As colleges and universities move toward remote training options in an effort to curtail exposure to the coronavirus (COVID-19), I thought it would be timely to share some online training strategies we use at EDC. These strategies can make the transition to teaching in a virtual classroom a bit smoother.
- Before your course, practice using the virtual platform where you will be presenting online and get to know the features that this specific platform has to offer. Whether you are using WebEx, Zoom, or Adobe Connect to host your meeting, the more comfortable you are advancing slides, talking into the camera, or sharing a document, the more effective you will be at communicating with your audience during your training.
- Use the “chat” feature inside your learning platform to support your connection to students. Most online training platforms have a chat feature, and it can be a wonderful way to connect with your remote learners and ensure they stay engaged. I always ask everyone to send me a chat when they first log into one of my virtual trainings so I know that they see this feature and can start to use it effectively. I also encourage my audience to ask questions and make comments in the chat as I talk. I then use their comments and questions to interact with them during my presentation. Most platforms also have the ability to send you a transcript of the chat discussions after your meeting. You can use this transcript between sessions to read student comments and questions in more depth.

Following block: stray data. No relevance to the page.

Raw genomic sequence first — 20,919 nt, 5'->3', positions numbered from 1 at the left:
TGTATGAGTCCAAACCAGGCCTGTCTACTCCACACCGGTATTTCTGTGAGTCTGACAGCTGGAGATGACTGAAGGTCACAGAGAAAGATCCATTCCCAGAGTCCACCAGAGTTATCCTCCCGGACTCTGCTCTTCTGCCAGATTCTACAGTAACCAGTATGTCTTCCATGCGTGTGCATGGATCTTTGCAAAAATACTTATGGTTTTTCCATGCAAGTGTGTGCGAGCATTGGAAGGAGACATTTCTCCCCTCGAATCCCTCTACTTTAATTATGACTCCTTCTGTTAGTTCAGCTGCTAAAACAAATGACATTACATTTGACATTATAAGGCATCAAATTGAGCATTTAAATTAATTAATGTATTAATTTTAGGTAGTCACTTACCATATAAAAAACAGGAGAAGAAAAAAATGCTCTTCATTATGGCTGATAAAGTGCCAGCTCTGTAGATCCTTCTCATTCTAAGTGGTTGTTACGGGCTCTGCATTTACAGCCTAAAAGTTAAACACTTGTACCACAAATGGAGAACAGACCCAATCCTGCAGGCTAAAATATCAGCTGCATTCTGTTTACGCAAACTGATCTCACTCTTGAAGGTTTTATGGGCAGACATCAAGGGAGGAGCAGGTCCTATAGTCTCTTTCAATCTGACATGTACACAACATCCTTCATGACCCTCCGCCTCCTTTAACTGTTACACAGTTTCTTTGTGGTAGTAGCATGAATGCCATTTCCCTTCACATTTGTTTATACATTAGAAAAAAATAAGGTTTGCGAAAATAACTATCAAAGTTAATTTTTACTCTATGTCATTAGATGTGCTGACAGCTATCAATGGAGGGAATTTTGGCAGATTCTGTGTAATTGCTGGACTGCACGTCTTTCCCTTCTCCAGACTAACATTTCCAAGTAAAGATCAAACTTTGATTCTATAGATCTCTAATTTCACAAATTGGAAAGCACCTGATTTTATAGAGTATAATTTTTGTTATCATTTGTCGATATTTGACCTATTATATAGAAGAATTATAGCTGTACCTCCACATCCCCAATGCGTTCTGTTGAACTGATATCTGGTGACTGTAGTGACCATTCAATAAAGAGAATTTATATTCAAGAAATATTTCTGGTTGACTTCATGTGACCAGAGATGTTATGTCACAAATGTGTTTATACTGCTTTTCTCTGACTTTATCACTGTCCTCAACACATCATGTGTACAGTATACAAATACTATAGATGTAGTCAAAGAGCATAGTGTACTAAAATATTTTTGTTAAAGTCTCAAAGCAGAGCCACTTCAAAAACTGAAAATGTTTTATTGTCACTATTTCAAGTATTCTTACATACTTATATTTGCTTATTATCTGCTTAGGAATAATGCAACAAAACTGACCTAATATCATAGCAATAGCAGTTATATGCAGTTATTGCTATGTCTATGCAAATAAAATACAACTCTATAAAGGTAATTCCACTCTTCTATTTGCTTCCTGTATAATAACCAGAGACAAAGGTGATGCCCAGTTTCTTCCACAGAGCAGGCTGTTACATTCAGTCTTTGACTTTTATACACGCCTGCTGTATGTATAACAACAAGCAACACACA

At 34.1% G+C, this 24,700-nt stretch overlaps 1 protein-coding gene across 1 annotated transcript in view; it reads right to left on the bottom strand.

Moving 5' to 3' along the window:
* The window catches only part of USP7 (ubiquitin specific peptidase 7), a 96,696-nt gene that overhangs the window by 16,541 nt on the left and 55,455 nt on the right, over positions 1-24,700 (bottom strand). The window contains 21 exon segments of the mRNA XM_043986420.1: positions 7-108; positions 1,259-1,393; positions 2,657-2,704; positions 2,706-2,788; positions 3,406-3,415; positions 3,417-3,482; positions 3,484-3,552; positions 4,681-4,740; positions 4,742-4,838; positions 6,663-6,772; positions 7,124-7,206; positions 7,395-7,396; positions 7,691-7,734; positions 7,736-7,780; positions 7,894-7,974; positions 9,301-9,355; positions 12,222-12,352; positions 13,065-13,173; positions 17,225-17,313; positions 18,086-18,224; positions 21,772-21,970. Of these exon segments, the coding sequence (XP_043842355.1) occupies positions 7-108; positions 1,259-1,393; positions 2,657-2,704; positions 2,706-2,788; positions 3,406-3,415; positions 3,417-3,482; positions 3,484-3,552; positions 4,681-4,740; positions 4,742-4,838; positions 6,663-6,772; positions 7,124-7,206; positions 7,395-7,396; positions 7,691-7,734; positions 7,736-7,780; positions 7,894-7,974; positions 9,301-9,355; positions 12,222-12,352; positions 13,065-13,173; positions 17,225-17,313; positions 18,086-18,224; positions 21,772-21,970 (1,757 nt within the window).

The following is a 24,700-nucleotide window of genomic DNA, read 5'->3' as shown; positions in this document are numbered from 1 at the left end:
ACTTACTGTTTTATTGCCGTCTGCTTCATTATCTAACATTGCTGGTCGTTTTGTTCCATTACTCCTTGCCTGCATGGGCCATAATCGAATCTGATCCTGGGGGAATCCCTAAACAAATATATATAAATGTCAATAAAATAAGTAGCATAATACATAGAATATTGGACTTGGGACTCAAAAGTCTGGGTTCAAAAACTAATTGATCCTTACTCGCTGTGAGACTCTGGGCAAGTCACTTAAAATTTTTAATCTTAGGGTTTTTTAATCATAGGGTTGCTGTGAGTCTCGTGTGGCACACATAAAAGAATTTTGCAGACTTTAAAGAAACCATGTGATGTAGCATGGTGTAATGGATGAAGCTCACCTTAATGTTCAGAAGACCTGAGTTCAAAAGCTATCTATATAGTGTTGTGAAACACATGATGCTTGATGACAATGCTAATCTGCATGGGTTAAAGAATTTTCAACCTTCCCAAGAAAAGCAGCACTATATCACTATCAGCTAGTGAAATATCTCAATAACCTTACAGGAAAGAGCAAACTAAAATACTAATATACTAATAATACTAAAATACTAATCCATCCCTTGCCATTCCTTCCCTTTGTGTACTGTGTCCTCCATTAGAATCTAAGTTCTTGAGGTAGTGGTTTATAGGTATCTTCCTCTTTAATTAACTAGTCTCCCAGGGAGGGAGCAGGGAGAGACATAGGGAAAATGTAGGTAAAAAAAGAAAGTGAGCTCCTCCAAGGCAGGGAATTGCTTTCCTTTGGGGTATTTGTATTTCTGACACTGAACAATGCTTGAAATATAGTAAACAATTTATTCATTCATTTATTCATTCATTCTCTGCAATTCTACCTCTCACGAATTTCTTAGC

- Learn how to use the virtual platform to record your meetings and share these recordings, along with your slides, notes, and other resources, with students between meetings. Students can refer back to the recordings at any time to clarify the information you shared. Hopefully you already have access to a learning management system where you can easily host these recordings and materials. If not, I recommend emailing your students a summary recap after each lecture, along with a link to the recording and any notes from that week to help them better recall each lesson.
Have fun! Online learning environments are strange, and they can be daunting, but they also have a lot of untapped potential that can lead to innovative solutions.
You can read more about effective online teaching and training techniques in my eLearning Industry article and my follow up to this post, Making the Transition to Virtual Classrooms – Part II. Good luck and stay safe.
|Zoe Baptista is an e-learning professional with more than a decade of experience developing effective online facilitation and training tools that support distance learning.|